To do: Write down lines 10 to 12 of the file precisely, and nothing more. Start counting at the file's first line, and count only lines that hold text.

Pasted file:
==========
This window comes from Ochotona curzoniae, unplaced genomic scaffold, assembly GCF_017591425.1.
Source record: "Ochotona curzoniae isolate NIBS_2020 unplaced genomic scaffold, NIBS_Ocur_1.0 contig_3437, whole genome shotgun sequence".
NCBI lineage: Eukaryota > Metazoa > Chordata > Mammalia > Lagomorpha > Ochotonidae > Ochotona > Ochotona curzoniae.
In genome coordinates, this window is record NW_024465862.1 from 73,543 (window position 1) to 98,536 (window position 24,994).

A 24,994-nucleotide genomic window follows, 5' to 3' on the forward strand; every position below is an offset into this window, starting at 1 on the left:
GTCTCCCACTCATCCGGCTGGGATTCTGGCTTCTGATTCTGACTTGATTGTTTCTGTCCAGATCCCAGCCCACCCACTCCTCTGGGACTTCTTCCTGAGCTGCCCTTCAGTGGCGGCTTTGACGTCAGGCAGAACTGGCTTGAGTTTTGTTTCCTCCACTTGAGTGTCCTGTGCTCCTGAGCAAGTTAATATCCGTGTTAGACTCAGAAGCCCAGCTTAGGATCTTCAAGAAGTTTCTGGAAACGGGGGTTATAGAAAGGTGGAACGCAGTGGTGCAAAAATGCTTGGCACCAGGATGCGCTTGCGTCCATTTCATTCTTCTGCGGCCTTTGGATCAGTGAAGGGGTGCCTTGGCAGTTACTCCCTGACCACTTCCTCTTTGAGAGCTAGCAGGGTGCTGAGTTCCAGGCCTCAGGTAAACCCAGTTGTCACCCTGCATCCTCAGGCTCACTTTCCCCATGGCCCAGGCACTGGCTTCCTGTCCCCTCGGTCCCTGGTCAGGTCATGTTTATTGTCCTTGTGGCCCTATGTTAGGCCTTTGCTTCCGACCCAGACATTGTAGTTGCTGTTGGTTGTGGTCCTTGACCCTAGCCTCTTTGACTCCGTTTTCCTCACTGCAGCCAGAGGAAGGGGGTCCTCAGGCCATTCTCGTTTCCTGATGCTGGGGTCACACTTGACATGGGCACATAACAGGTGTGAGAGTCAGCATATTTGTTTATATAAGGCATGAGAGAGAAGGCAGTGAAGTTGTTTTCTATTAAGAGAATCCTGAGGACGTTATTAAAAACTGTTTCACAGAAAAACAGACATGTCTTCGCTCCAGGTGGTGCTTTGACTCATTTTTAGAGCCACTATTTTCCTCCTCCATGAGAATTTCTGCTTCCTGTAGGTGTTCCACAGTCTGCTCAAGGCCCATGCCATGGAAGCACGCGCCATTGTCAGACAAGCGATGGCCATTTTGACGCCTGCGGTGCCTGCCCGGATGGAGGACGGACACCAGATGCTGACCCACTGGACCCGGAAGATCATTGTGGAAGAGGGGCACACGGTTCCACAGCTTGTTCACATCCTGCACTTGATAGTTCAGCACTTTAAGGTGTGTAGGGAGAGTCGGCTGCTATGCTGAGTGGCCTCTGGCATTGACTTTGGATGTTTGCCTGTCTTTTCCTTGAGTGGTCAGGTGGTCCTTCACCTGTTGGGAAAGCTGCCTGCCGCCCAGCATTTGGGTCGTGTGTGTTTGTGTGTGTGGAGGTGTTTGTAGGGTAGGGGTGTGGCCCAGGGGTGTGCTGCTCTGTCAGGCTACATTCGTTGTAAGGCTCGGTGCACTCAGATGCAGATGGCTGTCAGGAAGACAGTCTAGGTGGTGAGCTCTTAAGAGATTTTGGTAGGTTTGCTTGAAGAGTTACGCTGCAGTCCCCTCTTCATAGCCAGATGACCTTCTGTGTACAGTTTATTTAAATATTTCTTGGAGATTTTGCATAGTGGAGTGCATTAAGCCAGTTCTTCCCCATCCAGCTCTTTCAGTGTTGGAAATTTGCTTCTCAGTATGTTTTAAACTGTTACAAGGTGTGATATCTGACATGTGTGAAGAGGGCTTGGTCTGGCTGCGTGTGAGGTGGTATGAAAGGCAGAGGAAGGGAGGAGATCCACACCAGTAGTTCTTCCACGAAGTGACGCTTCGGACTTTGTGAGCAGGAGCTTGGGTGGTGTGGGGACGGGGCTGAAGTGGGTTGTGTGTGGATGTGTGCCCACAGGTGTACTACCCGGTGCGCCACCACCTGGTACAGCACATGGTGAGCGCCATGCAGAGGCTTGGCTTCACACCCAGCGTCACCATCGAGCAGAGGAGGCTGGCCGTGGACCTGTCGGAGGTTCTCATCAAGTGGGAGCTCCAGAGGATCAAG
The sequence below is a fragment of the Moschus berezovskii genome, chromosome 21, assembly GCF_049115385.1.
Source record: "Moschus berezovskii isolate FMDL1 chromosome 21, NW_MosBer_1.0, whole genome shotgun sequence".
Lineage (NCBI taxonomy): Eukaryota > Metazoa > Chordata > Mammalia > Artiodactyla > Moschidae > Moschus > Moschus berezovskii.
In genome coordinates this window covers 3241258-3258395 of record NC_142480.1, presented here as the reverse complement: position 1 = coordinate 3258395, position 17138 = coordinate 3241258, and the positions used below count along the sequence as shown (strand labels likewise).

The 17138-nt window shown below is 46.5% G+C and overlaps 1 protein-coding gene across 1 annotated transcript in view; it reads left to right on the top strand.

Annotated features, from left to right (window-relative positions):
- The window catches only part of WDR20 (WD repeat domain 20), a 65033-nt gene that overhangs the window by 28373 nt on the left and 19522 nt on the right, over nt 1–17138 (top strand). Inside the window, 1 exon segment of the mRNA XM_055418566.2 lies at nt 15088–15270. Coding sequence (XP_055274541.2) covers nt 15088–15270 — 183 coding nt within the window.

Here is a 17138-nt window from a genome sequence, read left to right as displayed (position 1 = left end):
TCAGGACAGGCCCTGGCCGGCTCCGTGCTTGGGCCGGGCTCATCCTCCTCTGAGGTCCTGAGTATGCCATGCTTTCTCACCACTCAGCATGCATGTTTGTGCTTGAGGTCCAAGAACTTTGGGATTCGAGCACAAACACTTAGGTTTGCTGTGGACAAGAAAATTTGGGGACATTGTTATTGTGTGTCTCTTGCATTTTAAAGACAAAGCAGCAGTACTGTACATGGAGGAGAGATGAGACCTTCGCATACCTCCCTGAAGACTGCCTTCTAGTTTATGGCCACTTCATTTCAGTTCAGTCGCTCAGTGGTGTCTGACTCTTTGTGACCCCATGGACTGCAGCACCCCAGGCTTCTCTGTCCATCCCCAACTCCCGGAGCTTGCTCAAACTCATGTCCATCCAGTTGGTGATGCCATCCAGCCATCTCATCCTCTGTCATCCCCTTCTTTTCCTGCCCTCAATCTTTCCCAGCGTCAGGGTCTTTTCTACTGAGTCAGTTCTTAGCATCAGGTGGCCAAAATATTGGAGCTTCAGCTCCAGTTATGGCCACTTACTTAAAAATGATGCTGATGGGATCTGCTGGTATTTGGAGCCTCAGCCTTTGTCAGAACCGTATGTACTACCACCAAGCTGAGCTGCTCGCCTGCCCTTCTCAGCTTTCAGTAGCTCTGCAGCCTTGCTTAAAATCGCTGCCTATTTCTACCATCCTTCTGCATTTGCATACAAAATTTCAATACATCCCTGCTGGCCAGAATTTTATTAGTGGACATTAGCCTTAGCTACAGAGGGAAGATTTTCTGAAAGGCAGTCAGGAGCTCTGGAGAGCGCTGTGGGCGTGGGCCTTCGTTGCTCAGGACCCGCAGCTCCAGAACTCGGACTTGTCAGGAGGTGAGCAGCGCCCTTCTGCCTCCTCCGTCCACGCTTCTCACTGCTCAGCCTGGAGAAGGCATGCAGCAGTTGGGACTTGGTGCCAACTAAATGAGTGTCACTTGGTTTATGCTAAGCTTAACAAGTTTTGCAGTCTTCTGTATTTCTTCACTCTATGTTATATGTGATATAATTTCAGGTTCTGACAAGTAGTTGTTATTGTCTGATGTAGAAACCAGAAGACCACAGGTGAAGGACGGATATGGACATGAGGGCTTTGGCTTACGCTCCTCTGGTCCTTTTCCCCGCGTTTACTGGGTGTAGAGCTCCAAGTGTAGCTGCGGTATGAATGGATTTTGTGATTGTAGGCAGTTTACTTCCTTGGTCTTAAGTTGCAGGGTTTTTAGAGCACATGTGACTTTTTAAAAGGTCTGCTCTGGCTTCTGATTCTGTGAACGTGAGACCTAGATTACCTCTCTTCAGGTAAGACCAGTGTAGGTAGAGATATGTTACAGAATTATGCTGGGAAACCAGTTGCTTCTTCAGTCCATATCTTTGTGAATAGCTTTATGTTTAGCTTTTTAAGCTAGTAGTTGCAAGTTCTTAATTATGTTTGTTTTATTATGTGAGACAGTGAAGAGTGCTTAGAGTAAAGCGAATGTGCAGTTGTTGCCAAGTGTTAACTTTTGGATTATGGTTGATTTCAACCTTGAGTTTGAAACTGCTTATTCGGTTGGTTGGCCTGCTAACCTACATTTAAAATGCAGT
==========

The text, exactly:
In genome coordinates this window covers 3241258-3258395 of record NC_142480.1, presented here as the reverse complement: position 1 = coordinate 3258395, position 17138 = coordinate 3241258, and the positions used below count along the sequence as shown (strand labels likewise).

The 17138-nt window shown below is 46.5% G+C and overlaps 1 protein-coding gene across 1 annotated transcript in view; it reads left to right on the top strand.

Annotated features, from left to right (window-relative positions):